the nights before christmas

The Nights Before Christmas – a review

The Nights Before Christmas

- review by Ellis Reed

This is a bit of a departure from the usual Horrified fare, being a home-grown faux-American festive slasher. It’s the sequel to 2017’s Once Upon a Time at Christmas and features the return of a murderous Santa (Simon Philips, who also shares a writing credit) with his Harley Quinn-style assistant, Mrs Claus (Sayla de Goede). Like the first instalment, the film is directed and co-written by British director Paul Tanter (hence, qualifying for a review here), with Canada standing in for New York.

Although The Nights Before Christmas is a sequel, the events of the first film are referred to often enough—both verbally and in flashback—for it to work as a standalone film. In fact, the film’s working title was the (slightly superior) Twice Upon a Time at Christmas, and I wonder if they changed it to avoid discouraging horror fans who hadn’t seen the first. Looking at IMDb, a third film—One Christmas Night in a Toy Store—is already in pre-production, so the series will be a trilogy at least.

So, to the film. In a gloriously OTT opening, Mr and Mrs Claus escape from their Arkham-style asylum with the aid of some petrol. They then resume their gory antics, leaving the verdicts “NAUGHTY” and “NICE” at the scenes of their crimes. In a ghoulish flourish, these are variously written in blood on the snow or carved into people. The survivors of the previous spree are scattered through the area in varying states of trauma, and the first of the murders suggests that the villains are looking to tie up some loose ends, rather than merely killing at random.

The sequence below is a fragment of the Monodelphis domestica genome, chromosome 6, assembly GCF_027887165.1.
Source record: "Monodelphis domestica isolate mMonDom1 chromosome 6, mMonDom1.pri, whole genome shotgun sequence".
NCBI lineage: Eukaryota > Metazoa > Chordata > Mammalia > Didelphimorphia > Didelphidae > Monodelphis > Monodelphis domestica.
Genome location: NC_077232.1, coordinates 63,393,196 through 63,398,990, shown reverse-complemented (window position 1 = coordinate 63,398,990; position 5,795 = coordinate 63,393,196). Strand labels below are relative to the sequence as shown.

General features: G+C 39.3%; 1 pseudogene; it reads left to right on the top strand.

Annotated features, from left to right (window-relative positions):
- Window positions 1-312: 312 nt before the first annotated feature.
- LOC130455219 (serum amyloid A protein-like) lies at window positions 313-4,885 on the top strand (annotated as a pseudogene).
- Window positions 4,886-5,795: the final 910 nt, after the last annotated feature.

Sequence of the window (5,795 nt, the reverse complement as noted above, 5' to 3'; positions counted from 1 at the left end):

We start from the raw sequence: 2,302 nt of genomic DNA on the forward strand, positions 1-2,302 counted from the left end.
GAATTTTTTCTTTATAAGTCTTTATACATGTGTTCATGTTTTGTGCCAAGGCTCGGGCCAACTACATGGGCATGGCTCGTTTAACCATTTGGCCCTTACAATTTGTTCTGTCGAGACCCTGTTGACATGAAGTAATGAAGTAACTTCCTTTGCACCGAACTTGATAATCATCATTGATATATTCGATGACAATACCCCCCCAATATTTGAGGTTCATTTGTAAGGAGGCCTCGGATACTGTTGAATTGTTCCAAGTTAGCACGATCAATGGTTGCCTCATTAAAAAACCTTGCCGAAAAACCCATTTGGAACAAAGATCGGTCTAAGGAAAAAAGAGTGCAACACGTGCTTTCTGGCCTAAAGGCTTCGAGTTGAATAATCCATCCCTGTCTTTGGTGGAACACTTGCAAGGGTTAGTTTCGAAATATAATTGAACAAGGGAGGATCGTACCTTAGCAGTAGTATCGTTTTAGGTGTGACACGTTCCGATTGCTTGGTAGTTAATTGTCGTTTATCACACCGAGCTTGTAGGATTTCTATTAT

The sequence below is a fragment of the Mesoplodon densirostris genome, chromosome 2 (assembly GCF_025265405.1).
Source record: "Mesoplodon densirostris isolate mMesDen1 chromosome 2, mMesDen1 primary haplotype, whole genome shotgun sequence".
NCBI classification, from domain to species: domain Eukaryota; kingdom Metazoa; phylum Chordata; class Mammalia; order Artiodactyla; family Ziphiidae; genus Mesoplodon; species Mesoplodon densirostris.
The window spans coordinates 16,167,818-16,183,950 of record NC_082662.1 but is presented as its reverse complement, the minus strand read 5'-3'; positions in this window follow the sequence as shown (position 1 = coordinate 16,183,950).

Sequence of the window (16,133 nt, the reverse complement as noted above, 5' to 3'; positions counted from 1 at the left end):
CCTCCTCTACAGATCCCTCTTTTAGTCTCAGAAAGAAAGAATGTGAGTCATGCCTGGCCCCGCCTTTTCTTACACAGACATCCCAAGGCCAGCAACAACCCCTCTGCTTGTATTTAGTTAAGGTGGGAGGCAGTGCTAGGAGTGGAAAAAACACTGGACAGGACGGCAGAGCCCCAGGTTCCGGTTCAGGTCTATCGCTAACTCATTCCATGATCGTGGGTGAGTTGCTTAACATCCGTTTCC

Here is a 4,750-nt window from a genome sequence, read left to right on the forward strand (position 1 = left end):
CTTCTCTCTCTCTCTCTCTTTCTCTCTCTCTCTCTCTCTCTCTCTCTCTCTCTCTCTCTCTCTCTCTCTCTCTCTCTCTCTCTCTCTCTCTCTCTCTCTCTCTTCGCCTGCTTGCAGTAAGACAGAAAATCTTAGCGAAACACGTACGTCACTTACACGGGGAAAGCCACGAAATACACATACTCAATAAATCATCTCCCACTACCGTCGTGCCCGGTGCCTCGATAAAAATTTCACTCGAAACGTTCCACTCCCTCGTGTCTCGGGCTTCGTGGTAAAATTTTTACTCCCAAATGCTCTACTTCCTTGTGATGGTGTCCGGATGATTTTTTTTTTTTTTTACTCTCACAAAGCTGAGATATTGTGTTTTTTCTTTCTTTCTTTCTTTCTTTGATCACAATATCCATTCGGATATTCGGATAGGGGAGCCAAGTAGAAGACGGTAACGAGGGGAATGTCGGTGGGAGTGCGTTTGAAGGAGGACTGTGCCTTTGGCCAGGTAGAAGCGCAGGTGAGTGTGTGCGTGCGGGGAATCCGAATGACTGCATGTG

As with the first film, the resulting story blends familiar slasher action with a police procedural. The survivors are swiftly given FBI protection, led by Special Agent Natalie Parker (Kate Schroder). There are a lot of characters in the film, but if Special Agent Parker is the protagonist, then the stars of the show are certainly Mr and Mrs Claus. The script demands larger-than-life performances and they gleefully oblige, piling on more ham than a Christmas carvery.

There’s a lot for slasher fans to love here, including gore and flashes of dark humour—both of which peak immediately before and during a late boardroom scene—and the FBI case gives the narrative an extra dimension. The production is very solid for an independent movie, with Julian Garofalo taking the Bloodie for Best Cinematography at the 2019 Blood in the Snow Canadian Film Festival. The amount of care lavished on this straight-to-streaming sequel shows an obvious commitment to the characters and franchise which elevates it over much of the competition. The sequel in pre-production suggests a desire to tell more stories, rather than a cash-grab.

In terms of acting, the performances range from solid to outrageous with no distracting duffers. Simon Phillips has been recognised for his (not in a bad way!) scenery-chewing take on Santa; he won Best Actor at the 2020 Sin City Horror Fest and was also nominated for the (wonderfully-named) “Memorable Mobster Flavor Individual Performance” at the 2020 MLC Awards. Of the other characters, Barry Kennedy does a lovely (albeit brief) bit of work as former sheriff Mitchell, while Keegan Chambers is believable as traumatised survivor Courtney.

As a minor criticism, The Nights Before Christmas is arguably a little too long at 103 minutes—I prefer my indie horror to weigh in at a clean hour and a half, including credits—but that’s a small complaint in a fun and well-produced movie. If you like slashers and want some seasonal fare, you could do a lot worse than watching this for free on Amazon Prime. Enjoy!

Picture of Ellis Reed

Ellis Reed

To pass the time during lockdown, I decided to write some English ghost stories, which you can read for free on my blog.

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